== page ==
Cops and Robbers 2.0: Tips for taking on the 'big boys'

Men and women come in all different shapes and sizes, but female officers can still hone their training to overcome a few physiological differences


When you were younger you played cops and robbers, and you were always the cop. This was a really cool game because both boys and girls were cops and robbers, and everyone was around 10 years old and pretty much all the same size and strength.  Today, you're all grown-up and still a cop, but you are 5'2 and 115 pounds and the "robber" is 6 feet tall, 200 pounds. Yet you're tasked with the same job: capture the "robber.”  Men and women come in all different shapes and sizes, but there are some significant physiological differences that we should look at and adapt some of our tactical training to accommodate.

Here are a few suggestions to help keep you one step ahead:

1. Martial Arts 
Take a martial arts class and whatever additional hand-to-hand training that is available. In the academy you were taught the basics, from weapon retention to standing and prone handcuffing — maybe even how to grapple and ground fight. Without constant reinforcement and repetitive training, how do you expect your body to react?  In a stressful situation your body will react to the level that it has become habituated, which is also known as muscle memory. If you have the opportunity to build up that muscle memory with some form of martial arts training, you will be one step ahead.

2. Train How You Fight  
You always hear that mantra, "train how you fight,” but what does that really mean? Think about who you fight. Since we are in a male-dominated profession, we have plenty of training partners available to be the “big boys.” Sure, you can sharpen your skills among other female officers, but unless you patrol and investigate crimes only on Paradise Island where Wonder Woman grew up,  you will have  to arrest — and possibly fight with — the big guys. When you train, take on a big partner and let him know he will be doing you a disservice if he goes easy on you. If he gives you a good run for your money, it can save your or his life.

3. Use Your Perceived Weakness as your Strongest Asset
Use your communication skills to talk your way in or out of a situation as best you can. Some of the giants you may come in contact with might perceive your smaller stature as a weakness. In most cases, they let their guard down, so initiate your force up front and you may save the need to use greater force later. With their defenses down, you may have an opportunity to carpe diem, use explosive power and take down the bad guy.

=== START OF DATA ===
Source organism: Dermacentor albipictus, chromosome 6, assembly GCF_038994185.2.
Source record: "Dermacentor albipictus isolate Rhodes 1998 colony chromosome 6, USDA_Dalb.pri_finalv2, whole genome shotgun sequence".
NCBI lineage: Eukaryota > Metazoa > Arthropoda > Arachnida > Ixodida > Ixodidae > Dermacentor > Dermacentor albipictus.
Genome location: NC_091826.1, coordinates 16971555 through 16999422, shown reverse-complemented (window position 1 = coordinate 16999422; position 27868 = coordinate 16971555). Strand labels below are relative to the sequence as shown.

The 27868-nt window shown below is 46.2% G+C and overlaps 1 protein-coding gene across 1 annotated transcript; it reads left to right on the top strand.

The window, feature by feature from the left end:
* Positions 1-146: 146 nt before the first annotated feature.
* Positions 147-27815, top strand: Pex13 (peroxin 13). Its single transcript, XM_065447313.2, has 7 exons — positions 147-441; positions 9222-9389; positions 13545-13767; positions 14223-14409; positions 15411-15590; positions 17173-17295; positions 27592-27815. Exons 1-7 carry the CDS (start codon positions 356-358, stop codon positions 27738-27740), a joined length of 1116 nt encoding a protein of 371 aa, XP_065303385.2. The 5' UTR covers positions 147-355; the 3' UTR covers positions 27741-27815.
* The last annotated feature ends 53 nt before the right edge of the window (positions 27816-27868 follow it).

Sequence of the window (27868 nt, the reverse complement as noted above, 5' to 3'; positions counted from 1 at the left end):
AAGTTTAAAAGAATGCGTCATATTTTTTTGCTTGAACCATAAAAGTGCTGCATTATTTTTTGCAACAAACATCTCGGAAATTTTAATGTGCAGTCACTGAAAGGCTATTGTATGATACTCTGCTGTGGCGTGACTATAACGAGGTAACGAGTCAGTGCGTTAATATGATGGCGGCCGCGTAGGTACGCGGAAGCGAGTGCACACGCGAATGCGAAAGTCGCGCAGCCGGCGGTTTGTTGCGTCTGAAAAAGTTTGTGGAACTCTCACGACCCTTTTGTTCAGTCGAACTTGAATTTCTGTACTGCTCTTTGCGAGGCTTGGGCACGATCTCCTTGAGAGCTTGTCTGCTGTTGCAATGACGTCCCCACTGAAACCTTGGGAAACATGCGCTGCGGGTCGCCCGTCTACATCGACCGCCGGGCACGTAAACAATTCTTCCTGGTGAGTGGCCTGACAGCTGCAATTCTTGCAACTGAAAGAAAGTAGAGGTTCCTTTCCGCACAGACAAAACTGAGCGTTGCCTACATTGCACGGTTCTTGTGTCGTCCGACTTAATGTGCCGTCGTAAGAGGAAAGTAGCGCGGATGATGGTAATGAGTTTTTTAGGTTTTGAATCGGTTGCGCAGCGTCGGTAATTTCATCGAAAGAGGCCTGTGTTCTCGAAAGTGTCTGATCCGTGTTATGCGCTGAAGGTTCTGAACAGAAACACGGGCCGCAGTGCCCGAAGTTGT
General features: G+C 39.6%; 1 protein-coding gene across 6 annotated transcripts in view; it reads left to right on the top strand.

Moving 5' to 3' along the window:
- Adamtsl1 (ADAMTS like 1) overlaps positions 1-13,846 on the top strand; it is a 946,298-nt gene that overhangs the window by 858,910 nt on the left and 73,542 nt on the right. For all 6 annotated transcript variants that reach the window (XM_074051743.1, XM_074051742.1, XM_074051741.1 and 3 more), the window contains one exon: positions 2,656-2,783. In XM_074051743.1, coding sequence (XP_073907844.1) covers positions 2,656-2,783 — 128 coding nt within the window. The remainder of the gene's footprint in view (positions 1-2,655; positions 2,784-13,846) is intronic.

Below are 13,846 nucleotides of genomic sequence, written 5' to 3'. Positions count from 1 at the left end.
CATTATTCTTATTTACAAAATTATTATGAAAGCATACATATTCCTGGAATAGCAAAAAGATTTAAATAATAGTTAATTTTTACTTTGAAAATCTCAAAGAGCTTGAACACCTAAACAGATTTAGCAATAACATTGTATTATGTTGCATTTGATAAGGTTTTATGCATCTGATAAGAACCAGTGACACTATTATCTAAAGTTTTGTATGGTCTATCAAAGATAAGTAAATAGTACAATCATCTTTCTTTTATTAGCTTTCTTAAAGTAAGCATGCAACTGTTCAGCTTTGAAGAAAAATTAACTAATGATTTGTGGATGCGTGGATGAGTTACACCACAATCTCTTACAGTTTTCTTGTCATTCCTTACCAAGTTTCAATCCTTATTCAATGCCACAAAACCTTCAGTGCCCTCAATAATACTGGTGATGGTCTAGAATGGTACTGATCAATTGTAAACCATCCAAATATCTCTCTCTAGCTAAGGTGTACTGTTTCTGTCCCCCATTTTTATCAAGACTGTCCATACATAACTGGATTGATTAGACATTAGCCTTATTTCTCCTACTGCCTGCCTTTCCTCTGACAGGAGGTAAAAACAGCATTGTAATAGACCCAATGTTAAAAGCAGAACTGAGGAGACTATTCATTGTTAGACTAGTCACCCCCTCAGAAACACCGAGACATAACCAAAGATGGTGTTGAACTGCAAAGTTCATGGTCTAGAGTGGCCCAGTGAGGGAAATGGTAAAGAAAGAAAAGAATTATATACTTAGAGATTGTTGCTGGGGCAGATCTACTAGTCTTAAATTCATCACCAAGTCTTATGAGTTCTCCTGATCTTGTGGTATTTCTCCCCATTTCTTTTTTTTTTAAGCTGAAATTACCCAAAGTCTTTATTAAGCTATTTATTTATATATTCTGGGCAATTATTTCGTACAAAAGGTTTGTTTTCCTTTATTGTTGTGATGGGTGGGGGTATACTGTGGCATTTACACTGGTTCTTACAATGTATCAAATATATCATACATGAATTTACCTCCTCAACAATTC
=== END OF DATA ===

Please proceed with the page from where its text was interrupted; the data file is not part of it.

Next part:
4. Command/Officer Presence
“Command presence” is a term you hear often, but what does it really mean? It is simply how you present yourself, your confidence, your knowledge and your appearance. Your command presence represents every facet of your physical appearance, the non-verbal skills you project, the sound of your voice and the words you use. It is the total package that commands respect!

The aforementioned tactical reminders are just what they are — reminders. As the years progress on the job we tend to forget the little things, so be cognizant and use those amazing skills that came to you from birth and from training. Remember, stay safe, have fun and get go get some bad guys.

About the author

Jean Kanokogi is a Special Agent with the General Services Administration, Office of Inspector General and has been detailed as an Instructor to the Federal Law Enforcement Training Center's Behavioral Science Division.

Her investigative responsibilities included a myriad of crimes varying from white collar fraud to street level crimes. During her tenure at the GSA/OIG, she was assigned to the Joint Terrorism Task Force after the September 11, 2001 attacks where her duties included participation in the rescue recovery efforts at the World Trade Center. Prior to working with GSA/OIG, she was a US Customs Inspector and predominately worked on narcotic interdiction cases.

As collateral duties for GSA/OIG, Jean ran the Defensive Tactics and Use of Force programs. She holds a fourth degree black belt in Judo and is a former member of the US Judo Team. Jean obtained her B.A. and M.S. in Criminal Justice from John Jay College of Criminal Justice, New York, N.Y., and is currently in pursuit of her PhD in Psychology.

She can be reached at Jean.Kanokogi@GSAIG.gov.

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